Asia-Pacific News

Malaysia confirms its first Zika case as Singapore's total cases rise to 115

Zika virus spreading in Southeast Asia

The outbreak of the Zika virus spread in Southeast Asia Thursday, after Singapore noted that total cases had risen to 115 while Malaysia confirmed that its first reported case was a woman who had traveled to the neighboring city-state.

The woman was diagnosed with Zika after she experienced rash and a fever for a week after her Singapore trip, Malaysia's Health Minister Subramaniam Sathasivam told Reuters.

The woman's child, who is in Singapore, and four other Malaysian nationals also tested positive for the virus, Reuters reported.

Malaysia, which shares a border with Singapore, has been taking precautionary measures since Monday such as scanning people to detect fever at major entry points and various airports, The Straits Times reported.

Singapore also announced late Wednesday its first case of a pregnant woman testing positive for locally-transmitted Zika virus, as a potential new infection cluster emerged.

Pest control workers fumigate the drainage at a Macpherson housing estate in Singapore on August 31, 2016.
Roslan Rahman | AFP | Getty Images

The pregnant woman lived in the Aljunied Crescent or Sims Drive area, the first reported infection cluster, according to a joint statement by the Ministry of Health (MOH) and the National Environment Agency (NEA).

She will have a maternal-fetal medicine specialist's counselling and advice, the agencies said, while her doctor will closely monitoring both her health and her baby's development.

Meanwhile, a new group of infections were identified in Bedok North Avenue Three, east of the previously affected areas.

A further 33 locally-transmitted Zika cases were found, raising the total number of infections to 115. Nine of the new cases were detected as a result of the MOH's back-testing of patients who had shown signs of Zika symptoms.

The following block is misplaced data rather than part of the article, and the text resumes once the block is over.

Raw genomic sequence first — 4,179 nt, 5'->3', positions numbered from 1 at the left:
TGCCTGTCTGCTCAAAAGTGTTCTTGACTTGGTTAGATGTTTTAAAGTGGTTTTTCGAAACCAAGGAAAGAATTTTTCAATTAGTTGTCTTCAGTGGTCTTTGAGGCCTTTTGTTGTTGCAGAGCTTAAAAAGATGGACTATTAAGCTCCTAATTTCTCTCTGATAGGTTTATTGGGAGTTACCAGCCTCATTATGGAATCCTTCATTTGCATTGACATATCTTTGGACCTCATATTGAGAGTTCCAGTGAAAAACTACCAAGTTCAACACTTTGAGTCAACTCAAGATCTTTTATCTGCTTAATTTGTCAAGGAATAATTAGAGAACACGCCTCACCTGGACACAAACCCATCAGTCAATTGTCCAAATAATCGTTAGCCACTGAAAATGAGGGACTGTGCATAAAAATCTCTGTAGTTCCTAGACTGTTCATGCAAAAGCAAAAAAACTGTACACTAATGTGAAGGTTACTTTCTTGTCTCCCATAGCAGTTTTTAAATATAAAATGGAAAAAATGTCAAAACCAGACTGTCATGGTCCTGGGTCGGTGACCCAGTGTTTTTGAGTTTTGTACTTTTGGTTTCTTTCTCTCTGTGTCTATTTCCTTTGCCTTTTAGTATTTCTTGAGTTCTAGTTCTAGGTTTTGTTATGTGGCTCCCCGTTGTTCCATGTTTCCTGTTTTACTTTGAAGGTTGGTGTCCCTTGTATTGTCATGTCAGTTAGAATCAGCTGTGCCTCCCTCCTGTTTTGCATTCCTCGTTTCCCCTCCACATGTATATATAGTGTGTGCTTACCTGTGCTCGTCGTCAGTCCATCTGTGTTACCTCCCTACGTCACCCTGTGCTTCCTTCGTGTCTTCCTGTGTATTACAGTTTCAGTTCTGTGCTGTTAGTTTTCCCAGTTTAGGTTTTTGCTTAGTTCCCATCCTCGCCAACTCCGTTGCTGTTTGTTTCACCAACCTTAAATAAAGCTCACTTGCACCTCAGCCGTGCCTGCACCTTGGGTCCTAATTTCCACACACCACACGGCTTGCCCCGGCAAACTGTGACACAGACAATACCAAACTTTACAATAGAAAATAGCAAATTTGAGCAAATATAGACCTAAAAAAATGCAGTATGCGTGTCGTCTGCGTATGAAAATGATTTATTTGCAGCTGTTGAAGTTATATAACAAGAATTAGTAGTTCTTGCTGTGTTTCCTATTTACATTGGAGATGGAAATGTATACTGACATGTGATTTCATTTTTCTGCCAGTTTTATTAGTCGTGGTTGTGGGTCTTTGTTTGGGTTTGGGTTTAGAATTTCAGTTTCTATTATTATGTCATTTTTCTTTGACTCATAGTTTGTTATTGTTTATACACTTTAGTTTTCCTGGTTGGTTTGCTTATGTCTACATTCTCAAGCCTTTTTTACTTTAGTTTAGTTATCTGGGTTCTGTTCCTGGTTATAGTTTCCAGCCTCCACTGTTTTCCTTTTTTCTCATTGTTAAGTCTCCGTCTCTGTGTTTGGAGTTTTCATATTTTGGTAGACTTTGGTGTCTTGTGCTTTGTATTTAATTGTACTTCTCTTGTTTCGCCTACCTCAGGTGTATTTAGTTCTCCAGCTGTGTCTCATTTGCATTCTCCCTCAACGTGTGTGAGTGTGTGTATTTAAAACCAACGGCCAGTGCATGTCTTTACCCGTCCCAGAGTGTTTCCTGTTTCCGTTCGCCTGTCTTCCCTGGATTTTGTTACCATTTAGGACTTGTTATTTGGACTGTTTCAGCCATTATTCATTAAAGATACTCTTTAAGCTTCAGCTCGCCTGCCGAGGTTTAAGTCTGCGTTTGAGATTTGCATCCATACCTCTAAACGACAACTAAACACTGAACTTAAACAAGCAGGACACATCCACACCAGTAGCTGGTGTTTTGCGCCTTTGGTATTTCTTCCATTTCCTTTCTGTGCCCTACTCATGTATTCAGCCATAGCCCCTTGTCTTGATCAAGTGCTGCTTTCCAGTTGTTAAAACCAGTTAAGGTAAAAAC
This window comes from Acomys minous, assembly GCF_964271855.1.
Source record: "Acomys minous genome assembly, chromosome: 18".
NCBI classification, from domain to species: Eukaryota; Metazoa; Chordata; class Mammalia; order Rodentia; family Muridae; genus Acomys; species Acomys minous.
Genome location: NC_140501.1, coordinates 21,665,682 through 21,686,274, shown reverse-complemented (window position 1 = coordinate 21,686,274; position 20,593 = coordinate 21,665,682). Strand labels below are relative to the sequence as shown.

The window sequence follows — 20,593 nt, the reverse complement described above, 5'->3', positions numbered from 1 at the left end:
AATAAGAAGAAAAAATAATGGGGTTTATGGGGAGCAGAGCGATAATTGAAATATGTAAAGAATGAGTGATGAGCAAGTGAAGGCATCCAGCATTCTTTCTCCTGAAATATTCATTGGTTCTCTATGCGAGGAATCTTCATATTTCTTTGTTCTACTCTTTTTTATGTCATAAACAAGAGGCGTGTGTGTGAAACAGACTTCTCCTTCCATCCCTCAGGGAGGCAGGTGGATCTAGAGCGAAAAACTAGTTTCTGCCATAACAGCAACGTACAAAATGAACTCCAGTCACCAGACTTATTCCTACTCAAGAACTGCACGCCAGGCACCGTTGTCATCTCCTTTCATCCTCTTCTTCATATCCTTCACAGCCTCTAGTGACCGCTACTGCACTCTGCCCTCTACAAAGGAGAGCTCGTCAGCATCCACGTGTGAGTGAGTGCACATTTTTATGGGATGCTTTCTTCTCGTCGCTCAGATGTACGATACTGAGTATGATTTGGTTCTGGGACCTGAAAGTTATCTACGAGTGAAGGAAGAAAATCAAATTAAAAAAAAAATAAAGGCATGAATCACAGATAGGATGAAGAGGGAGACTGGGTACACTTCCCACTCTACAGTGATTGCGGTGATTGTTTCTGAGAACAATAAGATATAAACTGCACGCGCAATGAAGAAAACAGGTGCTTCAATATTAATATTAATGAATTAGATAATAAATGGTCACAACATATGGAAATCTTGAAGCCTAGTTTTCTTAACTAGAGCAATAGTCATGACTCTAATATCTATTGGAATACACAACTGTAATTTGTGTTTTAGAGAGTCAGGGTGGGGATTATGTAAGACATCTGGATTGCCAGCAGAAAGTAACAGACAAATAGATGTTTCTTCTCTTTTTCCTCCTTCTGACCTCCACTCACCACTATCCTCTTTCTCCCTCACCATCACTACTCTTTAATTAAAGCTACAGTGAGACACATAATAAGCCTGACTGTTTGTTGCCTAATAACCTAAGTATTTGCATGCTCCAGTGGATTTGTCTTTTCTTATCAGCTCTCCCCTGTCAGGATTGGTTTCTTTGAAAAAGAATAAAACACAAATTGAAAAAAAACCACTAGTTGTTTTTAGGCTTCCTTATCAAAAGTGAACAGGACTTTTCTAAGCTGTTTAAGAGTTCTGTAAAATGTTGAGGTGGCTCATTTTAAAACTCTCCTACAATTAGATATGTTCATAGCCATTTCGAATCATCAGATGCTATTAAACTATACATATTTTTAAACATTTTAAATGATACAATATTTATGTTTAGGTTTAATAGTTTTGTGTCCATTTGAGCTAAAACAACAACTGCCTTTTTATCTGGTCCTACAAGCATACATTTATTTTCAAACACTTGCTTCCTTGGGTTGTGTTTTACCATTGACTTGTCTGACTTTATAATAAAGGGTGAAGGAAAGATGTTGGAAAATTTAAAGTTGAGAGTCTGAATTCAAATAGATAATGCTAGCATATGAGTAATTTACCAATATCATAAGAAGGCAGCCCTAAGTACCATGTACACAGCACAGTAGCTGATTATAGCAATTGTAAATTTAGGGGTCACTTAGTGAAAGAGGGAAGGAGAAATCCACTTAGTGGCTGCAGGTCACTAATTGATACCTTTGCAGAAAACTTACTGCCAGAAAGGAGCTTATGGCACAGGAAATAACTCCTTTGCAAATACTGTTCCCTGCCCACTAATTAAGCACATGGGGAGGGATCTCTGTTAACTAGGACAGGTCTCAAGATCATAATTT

India's foreign ministry confirmed that 13 Indian nationals were among those tested positive for Zika, while six Bangladeshi nationals diagnosed with the virus was confirmed by Bangladesh's foreign ministry, Reuters said.

The Chinese embassy in Singapore was informed that 21 Chinese nationals residing in the city-state had been affected by the Zika virus, China's Foreign Ministry told Reuters on Thursday.

Any disease outbreaks in Singapore, which has a tight system for containing disease, shows how difficult the disease is to control, Thomas Frieden, director at the U.S. Centers for Disease Control and Prevention, said in a Thursday NBC report.

The foreign ministry added that the 21 Chinese nationals' health was not under threat, and some had already recovered, Reuters reported.

"Over time, we expect Zika cases to emerge from more areas," Gan Kim Yong, Singapore's Minister for Health, said in the official statement. "We must work and plan on the basis that there is Zika transmission in other parts of Singapore and extend our vector control efforts beyond the current affected areas.

Vector control, which includes methods to eliminate mosquitoes and prevent breeding, remains the primary solution to contain the spread of the Zika virus, Masagos Zulkifli, Singapore's Minister for the Environment and Water Resources, said in the statement.

More than 300 people have been deployed to carry out vector control and public outreach operations, the NEA said.

The NEA has also urged all residents to prevent mosquito breeding in their own homes.

There is currently no cure or vaccine to prevent Zika virus and treatments are focused on relieving symptoms.

The virus is transmitted mainly by Aedes mosquitoes, and has been linked to microcephaly and other birth defects, according to the World Health Organization.

The Zika virus has also been linked to the Guillain-Barre syndrome, a disorder in which the immune system attacks the peripheral nervous system, Reuters reported on Thursday. A comparison study of Guillain-Barre syndrome rates before and after Zika arrived in seven countries showed strong associations, Pan American Health Organization (PAHO) researchers told Reuters.

The Brazilian state Bahia, which was hit hard by the Zika outbreak, saw a 172 percent increase in Guillain-Barre cases, while Venezuela saw a 877 percent increase compared to pre-Zika rates, the PAHO findings showed.

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